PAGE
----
On October 24, the Polish conservative movement Konfederacja organized the “Great March of Freedom,” a massive protest against the koronaterror (Coronavirus terror): the ruling Law and Justice Party’s excessive restrictions on Polish social and economic life. Tens of thousands of people assembled in cities across Poland, including Warsaw. The government proclaimed this event a health threat, and the police prevented thousands from reaching Warsaw by setting up roadblocks on the outskirts of the city. Further, they ticketed participants for violating pandemic regulations. Calls went out to make the people disperse. Finally, the cops started to beat up the demonstrators and shot rubber bullets into the crowd.
Simultaneously, a separate demonstration unfolded, that of radical abortion on demand supporters. They were able to absorb some of the Freedom Marchers because the police mysteriously refrained from attacking the pro-abortion march. Some of it was Polish chivalry, because most of the marchers happened to be females, and very young ones at that. But much of it is also government orders: Warsaw does not want to be criticized in Western media for being ham-fisted with leftist radicals.
Breaking out amidst much larger anti-Coronavirus-restrictions protest marches, a wave of violent pro-abortion demonstrations has engulfed Poland, paralyzing over one hundred large and medium-sized towns, including the capital city of Warsaw. Young women have been prominent among them. They dubbed themselves as “Women’s Strike” (Strajk Kobiet) and adopted, in their ignorance, a thunderbolt—one that rather resembles the Nazi Schutzstaffel’s rune.
Orthodox. Faithful. Free.
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“Abortion on demand” is their rallying cry. “This is war!” “Hell for women,” “Pray for abortion,” “F— priests,” and “F— off” are their chief slogans. “Show us your uterus!” a bunch of thirteen-year-old girls shouted at a priest in Szczecinek. In Białystok the bulk of the feminist marchers appeared to be seventeen-year-old high school students. They swore like sailors, which has become a trademark of the Women’s Strike.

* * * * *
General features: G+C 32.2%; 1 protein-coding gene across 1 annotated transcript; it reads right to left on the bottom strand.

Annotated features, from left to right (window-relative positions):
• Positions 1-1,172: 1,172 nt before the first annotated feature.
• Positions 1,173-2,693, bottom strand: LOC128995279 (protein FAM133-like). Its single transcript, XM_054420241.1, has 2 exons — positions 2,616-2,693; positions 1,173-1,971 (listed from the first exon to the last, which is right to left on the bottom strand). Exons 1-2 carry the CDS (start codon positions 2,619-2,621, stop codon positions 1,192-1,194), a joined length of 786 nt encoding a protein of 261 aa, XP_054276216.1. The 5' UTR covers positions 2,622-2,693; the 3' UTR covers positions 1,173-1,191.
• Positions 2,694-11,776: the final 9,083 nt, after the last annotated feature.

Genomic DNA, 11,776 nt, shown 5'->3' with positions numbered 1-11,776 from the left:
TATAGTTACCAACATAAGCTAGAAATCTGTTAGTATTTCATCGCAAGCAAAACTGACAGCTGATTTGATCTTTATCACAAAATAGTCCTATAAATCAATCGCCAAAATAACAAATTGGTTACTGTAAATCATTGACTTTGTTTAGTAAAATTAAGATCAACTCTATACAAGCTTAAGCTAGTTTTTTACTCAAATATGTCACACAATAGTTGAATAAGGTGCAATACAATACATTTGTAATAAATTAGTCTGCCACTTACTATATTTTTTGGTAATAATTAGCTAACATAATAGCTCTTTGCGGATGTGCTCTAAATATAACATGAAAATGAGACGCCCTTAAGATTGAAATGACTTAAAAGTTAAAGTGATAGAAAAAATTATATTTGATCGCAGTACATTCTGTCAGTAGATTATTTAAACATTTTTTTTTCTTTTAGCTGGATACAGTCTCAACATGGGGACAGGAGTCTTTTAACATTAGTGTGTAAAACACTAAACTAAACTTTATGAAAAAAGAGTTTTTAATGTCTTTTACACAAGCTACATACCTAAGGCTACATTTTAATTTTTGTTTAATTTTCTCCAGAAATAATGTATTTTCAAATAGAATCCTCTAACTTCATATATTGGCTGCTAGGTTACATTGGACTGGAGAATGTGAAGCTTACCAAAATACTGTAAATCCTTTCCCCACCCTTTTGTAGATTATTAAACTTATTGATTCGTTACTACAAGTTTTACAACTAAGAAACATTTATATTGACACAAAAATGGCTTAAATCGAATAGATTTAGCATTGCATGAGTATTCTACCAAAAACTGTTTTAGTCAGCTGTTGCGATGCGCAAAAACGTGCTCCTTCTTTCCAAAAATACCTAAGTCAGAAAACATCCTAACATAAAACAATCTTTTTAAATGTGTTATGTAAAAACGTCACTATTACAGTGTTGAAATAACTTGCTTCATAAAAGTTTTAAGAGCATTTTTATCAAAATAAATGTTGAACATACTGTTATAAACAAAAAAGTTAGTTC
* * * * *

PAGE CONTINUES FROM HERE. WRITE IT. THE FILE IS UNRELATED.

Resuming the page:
Over the weekend, the radicals attacked government installations and parliamentary deputies’ offices. They besieged the offices of the Ordo Iuris, a legal NGO fighting Poland’s culture wars from a traditionalist Catholic perspective. They doxed a leading pro-life activist, Kaja Głodek, who requested police protection as her life has been threatened. They mobbed a Constitutional Tribunal justice, following her home. In one city, the radicals took over an abandoned hospital and declared it to be an abortion clinic. They blocked streets and highways. Most shockingly, they desecrated seventy-four churches and interrupted twenty-three Masses with lewd slogans and vulgar behavior—for instance, at the Poznań Cathedral.
Also in Poznań, the protestors defiled a military memorial to the Polish-Bolshevik War and a monument to Captain Witold Pilecki, a heroic intelligence officer who volunteered to infiltrate Auschwitz during the Second World War and his dispatches were the first vainly to warn the West about the Holocaust. In Warsaw, the radicals even defaced a memorial to the Czata-49 regiment of the 1944 Warsaw Rising, a separate one to the Hungarian forces that helped the Polish insurgents, and a monument to Ronald Reagan, a much-beloved figure to most Poles. In the countryside they desecrated a statue to an unborn baby.
Some of the demonstrators waved clothes hangers and a few came dressed like extras from The Handmaid’s Tale. Both phenomena are lifted artificially from the American feminist arsenal. They are culturally alien to Poland. Until recently, such dry-cleaning artifacts did not existed on the Vistula, nor is the author Margaret Atwood a household nameg.
These protest marches bear an unmistakable mark of progressive American inspiration and influence. Some talk even about the largesse from US liberal foundations, whose Polish beneficiaries (such as George Soros’s Batory Foundation) function pretty much like China’s Confucius Institutes at Western universities. They reward activists who promote their agenda.
In Poland, however, the objective is not whitewashing Bejing’s totalitarian regime, but promoting a Cultural Revolution—which, of course, includes abortion on demand. Extremist media outfits like Krytyka Polityczna boast openly that their funding overwhelmingly comes from abroad. So-called “community organizers,” inspired by alien ideology and bankrolled by foreign money, deliver the goods in Poland, just as Saul Alinsky mandated. As American patriots call such pathologies “un-American,” so do the Poles refer to them as “un-Polish.”